Fairy Cave – Skirethorns


 Skirethorns is a small hamlet, near Grassington, in the Yorkshire Dales.

 To the west of Skirethorns, a narrow lane winds its way up through Skirethorns Wood, and then through a gap in the limestone hills, to reach an area known as The Heights, with Malham Moor continuing further west. On the south side of the lane, a series of limestone scars rise up to form a low hill, which has a large cave opening on its west facing slopes. This is Height Cave or Fairy Cave, and was also known as Calf Hole. The wide entrance to the cave is divided by a limestone pillar, while at the back of the cave, a low passage extends into the hill. After 10m or so this passage becomes blocked with mud and silt, but it is thought to extend further into the hill, possibly connecting to other chambers and passages.

Looking out from the cave, and the passage at the rear

 The Fairy Cave name points to a connection with the local ‘wee folk’, although no detailed folklore has survived here as it has at nearby Elbolton Hill (see the Elbolton Hill post). Edmund Bogg visited this area in the late 1800’s and noted …

 “On the opposite hill is another cave known as Fairy Cave or Calf Hole, in olden days a dwelling of fairies ; inside have been found small and curious pipes, called by the natives ‘ fairy pipes.’ Aged people still tell how, in their youth, the fairies were often seen dancing in the bright moonlight, but time has even fled with the fairies, these harmless sprites of the moonlight have departed for ever; “ (Bogg, 1904)

 There are some similarities here with Elbolton Hill – with the fairies dancing at night, and the cave on the upper slopes of a rounded limestone hill, which might suggest a local pattern connecting such landscape features with the fairy folk. In the past there were probably other stories about the Skirethorns fairies, but they were not written down before they were lost.

the Heights
Looking up to the cave entrance
the Heights

 Climbing up to the hill top above the Fairy Cave reveals a large plateau with low cliffs and areas of limestone pavement. The large blocks of stone forming the cliffs suggest the walls of some hill top citadel, or in other places, the tumbled remains of ancient buildings. On one part of the hill the OS map does mark the remains of a settlement dating back to the Iron Age, so perhaps all these features helped form the folklore that this hill was a dwelling place of the fairies. The hilltop also provides an extensive view of the surrounding area, with the rounded contours of Elbolton Hill visible 3 miles away to the south east.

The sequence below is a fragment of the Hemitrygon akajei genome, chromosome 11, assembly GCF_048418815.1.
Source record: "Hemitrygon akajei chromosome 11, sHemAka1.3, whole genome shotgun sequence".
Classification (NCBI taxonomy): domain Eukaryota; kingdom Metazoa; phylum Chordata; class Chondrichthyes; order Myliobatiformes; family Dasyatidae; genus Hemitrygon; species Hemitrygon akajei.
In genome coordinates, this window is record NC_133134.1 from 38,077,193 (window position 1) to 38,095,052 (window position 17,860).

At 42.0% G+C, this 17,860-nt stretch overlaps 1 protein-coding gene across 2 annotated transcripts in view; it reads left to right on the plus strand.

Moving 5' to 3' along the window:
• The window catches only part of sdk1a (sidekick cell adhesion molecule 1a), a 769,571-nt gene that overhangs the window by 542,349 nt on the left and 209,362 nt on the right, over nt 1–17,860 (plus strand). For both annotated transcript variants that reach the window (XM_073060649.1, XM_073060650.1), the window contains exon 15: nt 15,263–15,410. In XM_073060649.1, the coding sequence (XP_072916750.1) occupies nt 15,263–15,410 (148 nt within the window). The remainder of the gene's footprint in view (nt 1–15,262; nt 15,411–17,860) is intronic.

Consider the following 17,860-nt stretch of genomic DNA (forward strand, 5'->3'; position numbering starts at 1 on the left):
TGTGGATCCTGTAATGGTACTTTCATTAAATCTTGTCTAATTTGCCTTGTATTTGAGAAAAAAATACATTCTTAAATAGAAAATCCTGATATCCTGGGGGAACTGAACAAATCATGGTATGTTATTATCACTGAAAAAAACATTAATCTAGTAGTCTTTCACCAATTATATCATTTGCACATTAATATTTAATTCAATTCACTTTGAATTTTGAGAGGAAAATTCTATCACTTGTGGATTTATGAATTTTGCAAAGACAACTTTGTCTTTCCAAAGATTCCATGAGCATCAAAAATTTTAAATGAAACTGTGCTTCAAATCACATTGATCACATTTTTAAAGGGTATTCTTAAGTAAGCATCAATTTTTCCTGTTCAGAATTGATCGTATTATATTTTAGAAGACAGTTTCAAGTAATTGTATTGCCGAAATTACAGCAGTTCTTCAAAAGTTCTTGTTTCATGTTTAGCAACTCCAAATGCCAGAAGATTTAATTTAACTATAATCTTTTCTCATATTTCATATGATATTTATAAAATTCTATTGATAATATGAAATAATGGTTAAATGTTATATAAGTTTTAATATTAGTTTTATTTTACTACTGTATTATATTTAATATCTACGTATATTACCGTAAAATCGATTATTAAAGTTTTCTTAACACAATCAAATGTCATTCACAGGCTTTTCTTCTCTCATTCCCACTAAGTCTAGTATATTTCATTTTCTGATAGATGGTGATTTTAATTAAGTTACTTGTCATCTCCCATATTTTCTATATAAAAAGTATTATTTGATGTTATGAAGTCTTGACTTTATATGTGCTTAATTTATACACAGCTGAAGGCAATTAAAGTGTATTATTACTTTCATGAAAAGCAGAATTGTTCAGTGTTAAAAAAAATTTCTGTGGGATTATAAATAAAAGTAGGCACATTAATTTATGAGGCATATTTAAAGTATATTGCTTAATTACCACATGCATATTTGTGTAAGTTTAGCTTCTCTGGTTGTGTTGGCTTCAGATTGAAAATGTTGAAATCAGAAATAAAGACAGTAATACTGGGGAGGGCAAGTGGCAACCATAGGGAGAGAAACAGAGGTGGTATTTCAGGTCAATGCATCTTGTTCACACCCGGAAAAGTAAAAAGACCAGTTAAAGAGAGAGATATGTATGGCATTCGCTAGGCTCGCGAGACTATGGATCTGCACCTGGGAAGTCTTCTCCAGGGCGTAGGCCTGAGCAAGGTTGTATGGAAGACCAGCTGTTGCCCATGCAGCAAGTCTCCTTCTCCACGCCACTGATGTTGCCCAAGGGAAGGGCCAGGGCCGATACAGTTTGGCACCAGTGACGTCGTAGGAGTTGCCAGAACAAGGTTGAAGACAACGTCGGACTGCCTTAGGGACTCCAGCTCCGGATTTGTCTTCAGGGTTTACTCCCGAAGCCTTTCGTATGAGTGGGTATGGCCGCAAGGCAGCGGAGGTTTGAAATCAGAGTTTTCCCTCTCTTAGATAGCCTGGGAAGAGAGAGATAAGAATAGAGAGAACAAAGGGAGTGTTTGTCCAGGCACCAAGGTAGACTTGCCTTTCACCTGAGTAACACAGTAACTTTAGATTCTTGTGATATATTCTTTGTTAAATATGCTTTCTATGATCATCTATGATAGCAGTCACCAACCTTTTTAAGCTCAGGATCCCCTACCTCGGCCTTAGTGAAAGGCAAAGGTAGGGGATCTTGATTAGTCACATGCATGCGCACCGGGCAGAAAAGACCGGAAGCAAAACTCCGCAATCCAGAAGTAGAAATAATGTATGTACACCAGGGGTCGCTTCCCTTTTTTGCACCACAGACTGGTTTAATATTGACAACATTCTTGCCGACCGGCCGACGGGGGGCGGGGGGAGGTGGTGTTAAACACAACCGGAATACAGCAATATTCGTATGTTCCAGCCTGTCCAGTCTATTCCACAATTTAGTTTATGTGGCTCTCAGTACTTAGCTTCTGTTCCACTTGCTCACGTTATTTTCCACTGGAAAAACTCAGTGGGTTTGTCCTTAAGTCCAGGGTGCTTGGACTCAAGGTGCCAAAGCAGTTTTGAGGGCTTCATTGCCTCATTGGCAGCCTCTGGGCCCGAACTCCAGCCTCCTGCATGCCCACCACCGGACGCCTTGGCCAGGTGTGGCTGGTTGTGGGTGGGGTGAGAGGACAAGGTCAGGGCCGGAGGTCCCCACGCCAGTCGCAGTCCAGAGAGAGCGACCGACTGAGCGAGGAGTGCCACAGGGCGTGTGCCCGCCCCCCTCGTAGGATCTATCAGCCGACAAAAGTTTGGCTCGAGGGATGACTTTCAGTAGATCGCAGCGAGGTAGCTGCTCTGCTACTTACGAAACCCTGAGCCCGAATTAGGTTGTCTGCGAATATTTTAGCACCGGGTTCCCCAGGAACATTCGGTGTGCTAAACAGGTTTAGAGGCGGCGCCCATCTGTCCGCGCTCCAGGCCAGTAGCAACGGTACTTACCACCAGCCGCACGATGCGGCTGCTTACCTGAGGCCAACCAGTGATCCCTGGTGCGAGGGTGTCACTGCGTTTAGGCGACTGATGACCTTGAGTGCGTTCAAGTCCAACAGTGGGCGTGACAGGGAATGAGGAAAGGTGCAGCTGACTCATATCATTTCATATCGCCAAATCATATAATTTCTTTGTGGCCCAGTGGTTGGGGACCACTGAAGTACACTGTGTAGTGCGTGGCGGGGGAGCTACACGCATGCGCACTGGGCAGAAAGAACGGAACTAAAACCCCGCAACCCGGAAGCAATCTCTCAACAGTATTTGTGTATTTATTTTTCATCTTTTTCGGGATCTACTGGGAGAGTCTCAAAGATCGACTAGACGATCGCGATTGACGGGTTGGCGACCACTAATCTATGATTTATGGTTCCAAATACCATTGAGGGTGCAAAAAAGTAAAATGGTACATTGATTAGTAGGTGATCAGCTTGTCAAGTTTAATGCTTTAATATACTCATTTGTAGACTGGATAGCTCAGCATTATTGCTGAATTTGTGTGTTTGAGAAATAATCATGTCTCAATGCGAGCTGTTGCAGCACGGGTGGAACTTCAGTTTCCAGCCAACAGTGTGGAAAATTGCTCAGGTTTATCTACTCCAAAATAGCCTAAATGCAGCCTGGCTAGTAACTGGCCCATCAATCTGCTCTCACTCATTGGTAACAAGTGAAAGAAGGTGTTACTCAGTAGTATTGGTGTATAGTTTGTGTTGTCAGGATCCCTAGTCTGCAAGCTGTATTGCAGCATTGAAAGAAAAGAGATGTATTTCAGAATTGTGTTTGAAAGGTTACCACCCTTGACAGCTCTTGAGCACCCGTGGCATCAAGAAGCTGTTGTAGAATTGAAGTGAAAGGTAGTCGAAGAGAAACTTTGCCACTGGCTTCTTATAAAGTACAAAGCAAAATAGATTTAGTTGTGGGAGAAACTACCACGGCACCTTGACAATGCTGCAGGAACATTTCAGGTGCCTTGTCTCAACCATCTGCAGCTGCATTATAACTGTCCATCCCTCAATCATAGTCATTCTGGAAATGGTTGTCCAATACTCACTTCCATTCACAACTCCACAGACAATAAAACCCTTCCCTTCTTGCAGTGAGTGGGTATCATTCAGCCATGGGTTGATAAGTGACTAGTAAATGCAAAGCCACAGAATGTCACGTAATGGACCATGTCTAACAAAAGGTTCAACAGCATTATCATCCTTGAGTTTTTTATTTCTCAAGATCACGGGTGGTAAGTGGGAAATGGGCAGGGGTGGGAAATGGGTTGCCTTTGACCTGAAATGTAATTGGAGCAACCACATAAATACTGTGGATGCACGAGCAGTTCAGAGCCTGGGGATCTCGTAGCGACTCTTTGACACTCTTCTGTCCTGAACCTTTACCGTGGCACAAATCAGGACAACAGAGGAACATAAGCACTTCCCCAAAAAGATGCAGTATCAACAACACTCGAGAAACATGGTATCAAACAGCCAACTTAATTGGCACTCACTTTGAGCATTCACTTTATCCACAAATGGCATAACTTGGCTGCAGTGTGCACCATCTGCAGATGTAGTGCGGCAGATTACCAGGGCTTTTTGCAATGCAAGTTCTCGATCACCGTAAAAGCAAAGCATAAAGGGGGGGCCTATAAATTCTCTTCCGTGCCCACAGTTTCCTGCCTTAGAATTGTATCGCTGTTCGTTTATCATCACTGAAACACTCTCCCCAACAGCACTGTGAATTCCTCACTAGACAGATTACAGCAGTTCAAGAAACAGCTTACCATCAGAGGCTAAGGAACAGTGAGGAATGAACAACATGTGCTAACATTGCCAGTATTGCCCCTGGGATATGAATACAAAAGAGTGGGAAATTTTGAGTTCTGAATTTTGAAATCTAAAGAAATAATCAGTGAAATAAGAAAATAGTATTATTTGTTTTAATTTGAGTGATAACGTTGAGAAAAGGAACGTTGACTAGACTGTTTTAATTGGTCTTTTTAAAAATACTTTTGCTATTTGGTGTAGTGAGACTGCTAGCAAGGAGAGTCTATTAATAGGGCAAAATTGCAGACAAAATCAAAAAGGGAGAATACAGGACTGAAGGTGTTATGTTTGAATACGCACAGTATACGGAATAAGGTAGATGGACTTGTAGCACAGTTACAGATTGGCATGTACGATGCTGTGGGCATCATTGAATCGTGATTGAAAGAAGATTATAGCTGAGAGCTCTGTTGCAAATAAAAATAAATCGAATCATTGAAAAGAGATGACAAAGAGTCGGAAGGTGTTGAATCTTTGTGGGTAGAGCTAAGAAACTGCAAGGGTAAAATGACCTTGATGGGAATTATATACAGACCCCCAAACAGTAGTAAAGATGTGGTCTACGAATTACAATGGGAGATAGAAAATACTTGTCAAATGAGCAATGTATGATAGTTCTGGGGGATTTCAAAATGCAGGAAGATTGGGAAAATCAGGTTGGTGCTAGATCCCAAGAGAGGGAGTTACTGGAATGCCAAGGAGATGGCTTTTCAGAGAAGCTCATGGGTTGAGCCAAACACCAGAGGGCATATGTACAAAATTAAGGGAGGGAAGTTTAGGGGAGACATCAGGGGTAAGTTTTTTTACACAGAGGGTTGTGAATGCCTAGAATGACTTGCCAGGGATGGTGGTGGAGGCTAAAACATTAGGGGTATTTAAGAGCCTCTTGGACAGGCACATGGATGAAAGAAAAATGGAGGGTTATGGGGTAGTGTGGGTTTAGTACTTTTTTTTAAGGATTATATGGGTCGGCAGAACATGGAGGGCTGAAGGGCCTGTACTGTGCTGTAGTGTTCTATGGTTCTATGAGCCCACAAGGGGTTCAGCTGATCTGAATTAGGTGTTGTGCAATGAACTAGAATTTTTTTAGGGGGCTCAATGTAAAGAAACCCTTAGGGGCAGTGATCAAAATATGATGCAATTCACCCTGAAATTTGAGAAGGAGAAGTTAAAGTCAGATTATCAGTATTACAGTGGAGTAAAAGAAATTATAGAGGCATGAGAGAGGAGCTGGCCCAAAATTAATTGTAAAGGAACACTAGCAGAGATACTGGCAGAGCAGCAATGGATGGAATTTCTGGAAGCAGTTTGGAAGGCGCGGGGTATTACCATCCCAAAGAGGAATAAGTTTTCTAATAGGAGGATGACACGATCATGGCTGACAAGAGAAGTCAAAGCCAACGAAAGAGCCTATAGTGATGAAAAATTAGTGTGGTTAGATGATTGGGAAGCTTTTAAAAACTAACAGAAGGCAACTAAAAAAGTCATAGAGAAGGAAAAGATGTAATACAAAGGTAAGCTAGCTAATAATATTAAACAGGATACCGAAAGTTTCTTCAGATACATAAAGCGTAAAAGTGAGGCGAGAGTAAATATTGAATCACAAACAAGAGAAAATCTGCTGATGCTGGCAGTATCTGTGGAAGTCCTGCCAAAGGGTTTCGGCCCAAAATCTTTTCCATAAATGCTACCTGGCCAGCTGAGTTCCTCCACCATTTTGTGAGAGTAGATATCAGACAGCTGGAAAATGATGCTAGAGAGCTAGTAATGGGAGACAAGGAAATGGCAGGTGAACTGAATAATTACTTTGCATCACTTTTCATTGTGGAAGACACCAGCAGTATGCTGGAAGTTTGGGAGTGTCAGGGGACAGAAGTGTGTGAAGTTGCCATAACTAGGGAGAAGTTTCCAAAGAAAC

The green profile of Elbolton Hill in the distance (beneath the Thorn tree)

 The local author Halliwell Sutcliffe took shelter in the Fairy Cave during a storm, while walking over Malham Moor. He found an old man already sheltering there, who told the author about a tradition that a queen of the ancient Britons had hidden herself in the cave, but no one knew why (Haliwell Sutcliffe, 1929). Again there is a possible echo of the Elbolton folklore where the hill and cave were home to the Queen of the Fairies.

 The Fairy Cave was partly excavated in the late 1800’s, when worked flints were found, along with an iron spear head (Jones, 1894). At a deeper level, a prehistoric tool made from antler was uncovered, and at the lowest level were the bones of animals such as bison, reindeer, and bear. The view from the cave looks out over Malham Moor and Higher Height Hill – the site of another ancient settlement. Just to the west of this settlement stand the remains of  the ‘Druid’s Altar’ – a large cairn with several standing stones. Although today this area feels rather remote, there are signs of people having lived amongst these limestone hills for several thousand years.

View from the cave

After notes
The cave and hill are actually on open access land, however the adjacent farmland to the west is not open access, and there are several private and keep out signs referring to this. To visit the hill and cave it is probably best to use the local public footpaths and bridleways to access the hill from its south side. On the hill itself there are several ‘no footpath’ signs painted on rocks, which is technically correct, if not a little miss leading, as there are no official footpaths over the hill, but the land is open access land. The signs may be the landowners attempt to prevent any rights of way being established in the future.

Bogg, E. (1904) Higher Wharfeland.
Halliwell Sutcliffe, (1929) The Striding Dale.
Jones, E (1894) Exploration of the Calf Hole Cave at the Heights, Skirethorns, Report 64th Meeting Brit. Assoc. Advancement Science.

The Lay of the Land


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